An award-winning Canadian science journalist tells the story of the Earth’s magnetic field.
Deemed “a fleeting magic” by the ancients, our planet’s magnetic force—generated in the Earth’s core—holds matter together and makes a giant magnet of the Earth, with north and south poles. With the help of modern scientists, Mitchell (Malignant Metaphor: Confronting Cancer Myths, 2015, etc.) traces our growing understanding of the phenomenon through the “investigations of the Middle Ages, the electrical exploits of the Renaissance, and the compulsions of the Victorians.” Leading geophysicists and others walk the author through the lives and experiments of many pioneering scientists, beginning with the 13th-century French engineer Petrus Peregrinus, who first tested the properties of magnetism. Mitchell takes us to an unmarked corner of rural France, where physicist Bernard Brunhes (1867-1910) discovered evidence in a “fabled” piece of rock that Earth’s two magnetic poles have often switched places (most recently 780,000 years ago). By 1840, notes the author, 30 permanent observatories were studying magnetism. As she recounts the stories of scientists like Hans Christian Oersted, a Dane who studied the relationship between magnetism and electricity, the Italians Luigi Galvani and Alessandro Volta, Michael Faraday, inventor of the transformer, and seismologist Inge Lehmann, who discovered Earth’s inner core, she makes vivid the process of science and the culture of scientific meetings. For all that is known, scientists still do not fully understand “the mysterious goings-on” at the planet’s core. We cannot predict when the poles will next reverse, though such a reversal could have devastating impacts in our high-tech, networked world: the magnetic field protects against solar radiation. Mitchell’s text sometimes borders on the technical, but patient readers will be rewarded by her combination of thoughtful conversations with, say, the editor of Faraday’s papers and her encounters with geophysicist at various conferences.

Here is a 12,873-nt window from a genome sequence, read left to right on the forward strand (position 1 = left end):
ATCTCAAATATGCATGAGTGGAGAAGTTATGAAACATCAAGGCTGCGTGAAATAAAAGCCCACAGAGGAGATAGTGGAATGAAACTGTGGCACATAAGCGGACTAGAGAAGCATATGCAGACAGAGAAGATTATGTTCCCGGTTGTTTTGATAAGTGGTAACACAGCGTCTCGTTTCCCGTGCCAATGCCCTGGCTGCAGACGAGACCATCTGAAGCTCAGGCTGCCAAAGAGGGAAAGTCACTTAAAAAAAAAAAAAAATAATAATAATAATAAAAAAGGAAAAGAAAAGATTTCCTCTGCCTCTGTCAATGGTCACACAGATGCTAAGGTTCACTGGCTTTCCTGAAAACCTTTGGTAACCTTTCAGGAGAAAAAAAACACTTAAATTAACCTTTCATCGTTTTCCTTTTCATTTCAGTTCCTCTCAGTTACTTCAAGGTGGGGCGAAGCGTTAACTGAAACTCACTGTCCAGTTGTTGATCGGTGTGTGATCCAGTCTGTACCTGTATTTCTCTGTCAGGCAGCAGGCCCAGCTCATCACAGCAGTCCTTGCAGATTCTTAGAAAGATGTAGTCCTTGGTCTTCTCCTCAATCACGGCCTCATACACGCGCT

A complex, well-told account of “this spinning magnet we live on.”